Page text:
Sunday, November 14, 2010


Last night I had the most unusual meal in quite some time when Tony and I dined at Al Waha Restaurant and Hookah Lounge on South Grand.  Al Waha, which means "oasis" in Arabic, is a Bedouin restaurant, one of only a few restaurants in the country to offer the cuisine.  Bedouins are a predominantly desert-dwelling Arab ethnic group, and based on Al Waha's menu, their food seems to be similar to any number of Middle Eastern cuisines.

Bedouins were originally nomadic people, and the idea of hospitality is ingrained in their culture.  Our meal began with a traditional gesture of hospitality, a bit of Bedouin coffee brought by our waitress.  It was dark, strong, and mixed with cardamom; a great start to the evening.  The waitress came back a few minutes later to take our order, and it didn't take long for the food to arrive.

I started with a yogurt salad, which was a mixture of  finely-chopped greens, cucumber, green onion, slivered almonds, and tomatoes topped with yogurt.  For dinner, I got the Al Waha plate, which the menu described as ground beef cooked with pomegranate and tomato sauce, garlic, and chili peppers served over basmati rice with raisins, crushed almonds, and dried apricots. This dish looked like a work of art!  A large dome of rice was mounded in the center of a round plate, with a border of lightly-sauced meat circling it. The top of the dome was garnished with a bit more meat, dried fruit, and nuts. It had a unique flavor-savory with sweet bursts from the fruit, and a very slight hint of heat from the peppers.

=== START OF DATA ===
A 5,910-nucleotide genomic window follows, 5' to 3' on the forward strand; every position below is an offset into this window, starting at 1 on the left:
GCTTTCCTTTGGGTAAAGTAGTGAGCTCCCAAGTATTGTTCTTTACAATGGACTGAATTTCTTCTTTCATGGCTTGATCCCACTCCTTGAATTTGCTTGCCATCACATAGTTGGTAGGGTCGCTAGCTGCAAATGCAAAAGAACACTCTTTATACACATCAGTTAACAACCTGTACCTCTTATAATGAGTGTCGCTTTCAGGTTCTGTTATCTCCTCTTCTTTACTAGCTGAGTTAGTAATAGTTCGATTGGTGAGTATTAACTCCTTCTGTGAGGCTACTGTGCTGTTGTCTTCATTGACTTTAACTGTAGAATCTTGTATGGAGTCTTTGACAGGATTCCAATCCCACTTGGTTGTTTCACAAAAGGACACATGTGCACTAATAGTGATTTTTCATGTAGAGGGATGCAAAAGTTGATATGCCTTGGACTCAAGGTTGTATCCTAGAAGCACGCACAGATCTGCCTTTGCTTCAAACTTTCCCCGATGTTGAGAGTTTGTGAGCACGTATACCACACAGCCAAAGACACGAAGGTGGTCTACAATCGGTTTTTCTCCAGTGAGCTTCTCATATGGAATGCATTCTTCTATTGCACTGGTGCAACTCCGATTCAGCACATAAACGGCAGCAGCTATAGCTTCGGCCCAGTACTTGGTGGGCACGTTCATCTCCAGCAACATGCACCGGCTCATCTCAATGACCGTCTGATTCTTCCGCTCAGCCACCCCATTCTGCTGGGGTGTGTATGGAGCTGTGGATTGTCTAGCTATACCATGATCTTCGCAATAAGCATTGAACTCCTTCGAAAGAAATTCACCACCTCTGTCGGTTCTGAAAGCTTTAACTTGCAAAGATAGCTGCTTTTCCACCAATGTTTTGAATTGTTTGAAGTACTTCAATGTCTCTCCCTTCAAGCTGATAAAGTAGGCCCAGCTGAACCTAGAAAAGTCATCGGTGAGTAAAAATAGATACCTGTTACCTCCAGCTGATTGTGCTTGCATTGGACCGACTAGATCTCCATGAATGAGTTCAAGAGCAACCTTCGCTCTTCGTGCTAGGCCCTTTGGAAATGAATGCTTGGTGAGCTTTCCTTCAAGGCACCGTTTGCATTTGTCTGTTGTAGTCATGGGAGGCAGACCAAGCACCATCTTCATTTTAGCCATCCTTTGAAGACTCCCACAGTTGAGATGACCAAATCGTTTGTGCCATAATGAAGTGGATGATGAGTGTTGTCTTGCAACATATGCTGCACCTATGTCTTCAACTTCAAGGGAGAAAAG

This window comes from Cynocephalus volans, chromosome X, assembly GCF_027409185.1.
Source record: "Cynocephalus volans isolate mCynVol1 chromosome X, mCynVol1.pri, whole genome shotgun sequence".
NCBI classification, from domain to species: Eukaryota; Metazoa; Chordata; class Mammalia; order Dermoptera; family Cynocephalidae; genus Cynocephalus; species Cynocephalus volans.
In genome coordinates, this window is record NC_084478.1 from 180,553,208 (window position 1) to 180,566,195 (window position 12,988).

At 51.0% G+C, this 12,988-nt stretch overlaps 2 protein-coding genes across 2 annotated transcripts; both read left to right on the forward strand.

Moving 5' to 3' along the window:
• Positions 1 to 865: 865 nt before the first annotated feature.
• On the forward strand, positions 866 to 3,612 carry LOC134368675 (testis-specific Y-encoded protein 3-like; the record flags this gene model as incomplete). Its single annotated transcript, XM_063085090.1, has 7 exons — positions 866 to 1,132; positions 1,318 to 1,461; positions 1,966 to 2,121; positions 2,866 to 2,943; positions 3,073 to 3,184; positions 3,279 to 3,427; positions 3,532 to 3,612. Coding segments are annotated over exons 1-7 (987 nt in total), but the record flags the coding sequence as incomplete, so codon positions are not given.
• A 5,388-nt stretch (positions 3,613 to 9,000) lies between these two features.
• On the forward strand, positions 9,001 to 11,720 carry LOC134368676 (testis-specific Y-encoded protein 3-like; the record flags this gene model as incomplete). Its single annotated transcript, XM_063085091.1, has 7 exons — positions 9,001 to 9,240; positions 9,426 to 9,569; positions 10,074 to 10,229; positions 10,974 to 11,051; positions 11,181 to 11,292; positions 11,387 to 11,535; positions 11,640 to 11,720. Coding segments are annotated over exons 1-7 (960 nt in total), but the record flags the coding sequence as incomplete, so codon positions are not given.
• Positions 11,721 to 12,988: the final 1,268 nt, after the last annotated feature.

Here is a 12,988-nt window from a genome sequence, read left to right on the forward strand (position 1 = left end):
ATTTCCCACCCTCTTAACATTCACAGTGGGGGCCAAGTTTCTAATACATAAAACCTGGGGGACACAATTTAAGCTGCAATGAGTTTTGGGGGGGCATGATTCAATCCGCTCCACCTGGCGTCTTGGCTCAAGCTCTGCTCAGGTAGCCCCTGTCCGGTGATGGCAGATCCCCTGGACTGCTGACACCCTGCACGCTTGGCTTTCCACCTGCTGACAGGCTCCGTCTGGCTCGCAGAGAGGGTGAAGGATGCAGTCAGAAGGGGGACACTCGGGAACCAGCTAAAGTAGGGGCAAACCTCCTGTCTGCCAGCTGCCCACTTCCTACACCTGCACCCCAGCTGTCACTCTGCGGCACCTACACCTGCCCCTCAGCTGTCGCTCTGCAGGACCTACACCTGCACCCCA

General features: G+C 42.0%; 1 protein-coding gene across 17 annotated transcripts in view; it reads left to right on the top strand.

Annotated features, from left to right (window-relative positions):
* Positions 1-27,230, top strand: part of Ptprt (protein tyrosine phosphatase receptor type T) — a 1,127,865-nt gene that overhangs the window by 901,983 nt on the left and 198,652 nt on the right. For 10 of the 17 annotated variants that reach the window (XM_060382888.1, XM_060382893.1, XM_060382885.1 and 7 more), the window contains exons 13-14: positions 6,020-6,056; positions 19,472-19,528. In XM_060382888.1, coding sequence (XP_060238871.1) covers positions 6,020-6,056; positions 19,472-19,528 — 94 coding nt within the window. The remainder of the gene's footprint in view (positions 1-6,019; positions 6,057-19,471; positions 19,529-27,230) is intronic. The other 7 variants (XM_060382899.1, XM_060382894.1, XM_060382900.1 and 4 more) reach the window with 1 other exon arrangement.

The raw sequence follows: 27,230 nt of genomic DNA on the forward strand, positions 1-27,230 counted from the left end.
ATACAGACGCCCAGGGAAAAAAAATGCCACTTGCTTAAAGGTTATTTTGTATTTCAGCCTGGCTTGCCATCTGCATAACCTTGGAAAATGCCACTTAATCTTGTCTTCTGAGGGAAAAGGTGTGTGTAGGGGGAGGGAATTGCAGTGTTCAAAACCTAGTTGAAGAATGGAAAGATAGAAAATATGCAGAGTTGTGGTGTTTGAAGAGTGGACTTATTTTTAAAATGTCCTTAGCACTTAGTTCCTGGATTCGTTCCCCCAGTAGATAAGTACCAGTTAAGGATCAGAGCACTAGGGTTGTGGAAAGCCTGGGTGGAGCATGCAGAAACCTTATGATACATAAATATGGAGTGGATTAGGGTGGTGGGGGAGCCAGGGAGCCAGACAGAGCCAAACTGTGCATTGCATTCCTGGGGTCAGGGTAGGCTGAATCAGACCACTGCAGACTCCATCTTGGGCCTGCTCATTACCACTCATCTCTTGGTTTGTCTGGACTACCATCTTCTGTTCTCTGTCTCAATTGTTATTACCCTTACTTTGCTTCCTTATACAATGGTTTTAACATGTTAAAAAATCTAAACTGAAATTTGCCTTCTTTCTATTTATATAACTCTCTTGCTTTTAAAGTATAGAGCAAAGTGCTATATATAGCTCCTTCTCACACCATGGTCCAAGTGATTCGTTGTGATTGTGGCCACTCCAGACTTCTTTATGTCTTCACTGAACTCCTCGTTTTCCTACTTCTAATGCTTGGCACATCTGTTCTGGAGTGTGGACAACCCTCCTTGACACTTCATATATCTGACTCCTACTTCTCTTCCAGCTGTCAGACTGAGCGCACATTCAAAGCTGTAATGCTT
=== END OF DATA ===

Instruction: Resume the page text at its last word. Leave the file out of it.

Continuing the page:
Tony chose Menezulah, a mix of eggplant, onions, garlic, and potatoes in tomato sauce.  It was also served with basmati rice.  His dish wasn't as beautifully composed (the entrée filled one half of his oval plate, and a large portion of rice covered the other), but as much as I liked my meal, I might have liked his more!  If there had been an easy way to split the food we would have done that, but instead we nibbled from each other's plate in addition to our own until everything was gone.

There were two desserts on the menu.  One of them was baklava, which I've had many times, so we shared the more unique sounding Palace's Nest, a mixture of toasted sweet bread, raisins, almonds, pistachios, dried apricots, and shredded coconut. It was a bit like a cold bread pudding which was topped with a layer of whipped cream and garnished with a more coconut and a bit of dried fruit., and it was delicious.  I finished the meal with a cup of fragrant mint much as I liked the Bedouin coffee, it was getting late and I needed a non-caffeinated drink.

The front room of the building also doubled as a section for hookah smoking.  There was a man indulging as we left, but that will be an adventure for another night.


  1. OH! Another one for my list! I could work my way from one end of Grand to the other with all the fantastic sounding restaurants! Himself worked with the Bedouins of Jordan so he'll probably like to try this one.

  2. Sounds like it was a fun adventure. Tim was never much on exotic cuisine - the most exotic thing I could get him to try was Greek food and then all he wanted to eat was the souvlaki.

  3. Yum. You made that sound so wonderful. If I had not just had lunch, I'd be hitting the fridge about now. Thanks for sharing. Thanks, too, for stopping by my blog during my hiatus. I'm hoping to be back more regularly soon. Take care.

  4. what an interesting evening. I love to try new,interesting and delicious food.